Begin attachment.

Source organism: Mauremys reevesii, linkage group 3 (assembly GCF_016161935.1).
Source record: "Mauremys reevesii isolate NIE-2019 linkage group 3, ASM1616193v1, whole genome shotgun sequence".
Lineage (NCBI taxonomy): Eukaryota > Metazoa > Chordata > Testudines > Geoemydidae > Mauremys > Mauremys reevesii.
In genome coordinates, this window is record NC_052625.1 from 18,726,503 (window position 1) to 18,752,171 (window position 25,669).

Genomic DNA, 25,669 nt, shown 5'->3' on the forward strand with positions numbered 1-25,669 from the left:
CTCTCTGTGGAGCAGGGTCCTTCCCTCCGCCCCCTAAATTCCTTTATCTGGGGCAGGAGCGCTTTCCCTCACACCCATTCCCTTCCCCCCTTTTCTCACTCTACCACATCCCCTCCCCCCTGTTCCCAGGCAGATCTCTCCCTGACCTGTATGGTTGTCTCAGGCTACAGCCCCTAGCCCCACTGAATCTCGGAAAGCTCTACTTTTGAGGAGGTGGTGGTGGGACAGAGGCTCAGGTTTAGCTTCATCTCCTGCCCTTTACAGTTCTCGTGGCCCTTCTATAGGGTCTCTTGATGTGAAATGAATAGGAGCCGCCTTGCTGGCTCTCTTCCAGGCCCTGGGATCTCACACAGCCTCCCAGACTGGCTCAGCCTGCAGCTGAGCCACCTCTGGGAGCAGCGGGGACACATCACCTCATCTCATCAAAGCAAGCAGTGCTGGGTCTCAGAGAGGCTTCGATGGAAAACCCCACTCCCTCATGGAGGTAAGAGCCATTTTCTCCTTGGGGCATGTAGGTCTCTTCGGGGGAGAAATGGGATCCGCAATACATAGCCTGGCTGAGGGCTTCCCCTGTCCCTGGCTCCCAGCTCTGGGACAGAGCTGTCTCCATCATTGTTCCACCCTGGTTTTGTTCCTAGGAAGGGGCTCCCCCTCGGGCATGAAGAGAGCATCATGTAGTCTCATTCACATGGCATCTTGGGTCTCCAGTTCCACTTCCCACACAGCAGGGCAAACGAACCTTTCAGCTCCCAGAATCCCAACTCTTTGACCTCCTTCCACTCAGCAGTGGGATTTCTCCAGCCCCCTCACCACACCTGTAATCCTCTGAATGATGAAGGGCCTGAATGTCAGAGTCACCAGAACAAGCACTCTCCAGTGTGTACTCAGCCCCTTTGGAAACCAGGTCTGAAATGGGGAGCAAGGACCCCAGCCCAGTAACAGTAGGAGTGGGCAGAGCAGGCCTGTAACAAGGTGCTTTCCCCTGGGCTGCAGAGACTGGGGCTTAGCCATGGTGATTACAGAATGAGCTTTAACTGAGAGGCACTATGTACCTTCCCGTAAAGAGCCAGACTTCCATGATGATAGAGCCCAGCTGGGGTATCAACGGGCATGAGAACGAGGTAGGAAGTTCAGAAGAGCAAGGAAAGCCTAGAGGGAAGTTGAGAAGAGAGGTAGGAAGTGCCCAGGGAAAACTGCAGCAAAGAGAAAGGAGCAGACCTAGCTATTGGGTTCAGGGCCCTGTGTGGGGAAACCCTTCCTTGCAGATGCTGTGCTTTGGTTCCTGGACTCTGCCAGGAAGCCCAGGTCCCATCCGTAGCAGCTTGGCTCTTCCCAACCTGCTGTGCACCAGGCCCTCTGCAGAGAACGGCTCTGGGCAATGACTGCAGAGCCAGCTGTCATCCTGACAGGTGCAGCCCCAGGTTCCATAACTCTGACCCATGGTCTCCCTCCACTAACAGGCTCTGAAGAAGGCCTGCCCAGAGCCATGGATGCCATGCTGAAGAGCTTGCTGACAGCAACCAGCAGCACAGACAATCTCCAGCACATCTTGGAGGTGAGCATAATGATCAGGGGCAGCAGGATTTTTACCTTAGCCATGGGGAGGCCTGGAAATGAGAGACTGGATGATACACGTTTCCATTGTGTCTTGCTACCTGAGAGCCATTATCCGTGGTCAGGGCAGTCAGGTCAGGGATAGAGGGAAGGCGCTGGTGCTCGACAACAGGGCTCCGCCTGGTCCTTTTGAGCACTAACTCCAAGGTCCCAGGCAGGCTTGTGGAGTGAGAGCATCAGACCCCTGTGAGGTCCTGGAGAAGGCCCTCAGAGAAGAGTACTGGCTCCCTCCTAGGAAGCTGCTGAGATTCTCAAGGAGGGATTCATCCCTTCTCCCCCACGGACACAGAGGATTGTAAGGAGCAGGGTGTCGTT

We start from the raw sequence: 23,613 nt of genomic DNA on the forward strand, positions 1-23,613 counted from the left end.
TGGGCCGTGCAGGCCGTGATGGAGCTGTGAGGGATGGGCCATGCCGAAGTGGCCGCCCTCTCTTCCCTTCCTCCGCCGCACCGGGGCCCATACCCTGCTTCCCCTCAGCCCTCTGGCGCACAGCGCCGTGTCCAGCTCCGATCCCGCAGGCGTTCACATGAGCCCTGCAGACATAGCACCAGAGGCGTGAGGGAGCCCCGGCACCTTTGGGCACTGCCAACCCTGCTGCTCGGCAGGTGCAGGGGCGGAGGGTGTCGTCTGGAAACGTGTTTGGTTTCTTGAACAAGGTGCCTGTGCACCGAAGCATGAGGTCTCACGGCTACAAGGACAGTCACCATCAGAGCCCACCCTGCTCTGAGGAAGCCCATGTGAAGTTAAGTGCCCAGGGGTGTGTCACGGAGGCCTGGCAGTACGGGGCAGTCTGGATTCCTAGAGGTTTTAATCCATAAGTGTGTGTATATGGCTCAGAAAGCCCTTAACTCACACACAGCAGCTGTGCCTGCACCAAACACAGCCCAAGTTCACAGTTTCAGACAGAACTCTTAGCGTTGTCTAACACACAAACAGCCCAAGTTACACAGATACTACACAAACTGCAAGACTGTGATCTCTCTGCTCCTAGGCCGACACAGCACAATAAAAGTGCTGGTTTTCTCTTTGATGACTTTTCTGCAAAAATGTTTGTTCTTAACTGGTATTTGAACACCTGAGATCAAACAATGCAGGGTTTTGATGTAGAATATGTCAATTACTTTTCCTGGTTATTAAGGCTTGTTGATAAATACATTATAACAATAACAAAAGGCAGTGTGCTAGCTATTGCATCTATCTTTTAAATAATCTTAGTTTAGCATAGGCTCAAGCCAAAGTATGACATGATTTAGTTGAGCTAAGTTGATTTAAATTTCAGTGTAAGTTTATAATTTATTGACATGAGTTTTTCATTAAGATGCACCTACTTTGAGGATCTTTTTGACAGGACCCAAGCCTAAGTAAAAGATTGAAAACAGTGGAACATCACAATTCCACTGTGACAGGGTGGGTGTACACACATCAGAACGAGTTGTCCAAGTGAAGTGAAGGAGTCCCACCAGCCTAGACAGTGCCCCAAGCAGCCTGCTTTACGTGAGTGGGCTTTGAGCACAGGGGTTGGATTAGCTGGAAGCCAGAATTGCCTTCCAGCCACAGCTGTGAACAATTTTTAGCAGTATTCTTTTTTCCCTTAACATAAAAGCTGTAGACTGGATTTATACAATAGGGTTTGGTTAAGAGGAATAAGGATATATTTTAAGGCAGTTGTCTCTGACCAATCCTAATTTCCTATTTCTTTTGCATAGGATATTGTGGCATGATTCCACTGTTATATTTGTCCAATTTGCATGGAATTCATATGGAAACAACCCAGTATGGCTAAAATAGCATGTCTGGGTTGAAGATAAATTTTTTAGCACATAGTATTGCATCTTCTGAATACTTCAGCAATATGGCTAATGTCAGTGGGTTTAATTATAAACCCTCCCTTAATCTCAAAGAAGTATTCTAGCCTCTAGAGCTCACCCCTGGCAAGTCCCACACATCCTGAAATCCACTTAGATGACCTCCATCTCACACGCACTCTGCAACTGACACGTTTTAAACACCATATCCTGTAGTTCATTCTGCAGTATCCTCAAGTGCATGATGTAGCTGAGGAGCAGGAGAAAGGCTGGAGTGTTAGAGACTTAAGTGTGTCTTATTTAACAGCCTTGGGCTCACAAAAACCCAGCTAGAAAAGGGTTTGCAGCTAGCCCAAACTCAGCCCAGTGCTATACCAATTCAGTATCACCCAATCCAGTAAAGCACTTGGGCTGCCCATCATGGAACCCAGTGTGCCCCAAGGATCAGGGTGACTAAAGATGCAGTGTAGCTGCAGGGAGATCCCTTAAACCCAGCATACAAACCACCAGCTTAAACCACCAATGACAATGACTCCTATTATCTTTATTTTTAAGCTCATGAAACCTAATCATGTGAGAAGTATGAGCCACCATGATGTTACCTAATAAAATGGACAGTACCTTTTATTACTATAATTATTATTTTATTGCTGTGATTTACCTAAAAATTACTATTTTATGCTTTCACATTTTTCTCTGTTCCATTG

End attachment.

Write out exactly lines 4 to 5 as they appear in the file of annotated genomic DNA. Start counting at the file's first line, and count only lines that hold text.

In genome coordinates, this window is record NC_052625.1 from 18,726,503 (window position 1) to 18,752,171 (window position 25,669).

Genomic DNA, 25,669 nt, shown 5'->3' on the forward strand with positions numbered 1-25,669 from the left: